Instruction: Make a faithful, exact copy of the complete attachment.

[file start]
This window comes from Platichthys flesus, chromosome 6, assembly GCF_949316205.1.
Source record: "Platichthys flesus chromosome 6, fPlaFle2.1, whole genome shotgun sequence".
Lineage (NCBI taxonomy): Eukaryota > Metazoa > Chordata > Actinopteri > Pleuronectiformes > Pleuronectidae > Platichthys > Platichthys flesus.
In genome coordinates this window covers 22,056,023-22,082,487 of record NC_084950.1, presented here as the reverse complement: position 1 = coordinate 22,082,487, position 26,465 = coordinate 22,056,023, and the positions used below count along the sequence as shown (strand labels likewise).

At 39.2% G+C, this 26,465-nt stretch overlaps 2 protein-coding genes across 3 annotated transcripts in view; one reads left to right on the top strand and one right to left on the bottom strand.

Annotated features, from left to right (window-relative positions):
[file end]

This window comes from Platichthys flesus, chromosome 6, assembly GCF_949316205.1.
Source record: "Platichthys flesus chromosome 6, fPlaFle2.1, whole genome shotgun sequence".
Lineage (NCBI taxonomy): Eukaryota > Metazoa > Chordata > Actinopteri > Pleuronectiformes > Pleuronectidae > Platichthys > Platichthys flesus.
In genome coordinates this window covers 22,056,023-22,082,487 of record NC_084950.1, presented here as the reverse complement: position 1 = coordinate 22,082,487, position 26,465 = coordinate 22,056,023, and the positions used below count along the sequence as shown (strand labels likewise).

At 39.2% G+C, this 26,465-nt stretch overlaps 2 protein-coding genes across 3 annotated transcripts in view; one reads left to right on the top strand and one right to left on the bottom strand.

Annotated features, from left to right (window-relative positions):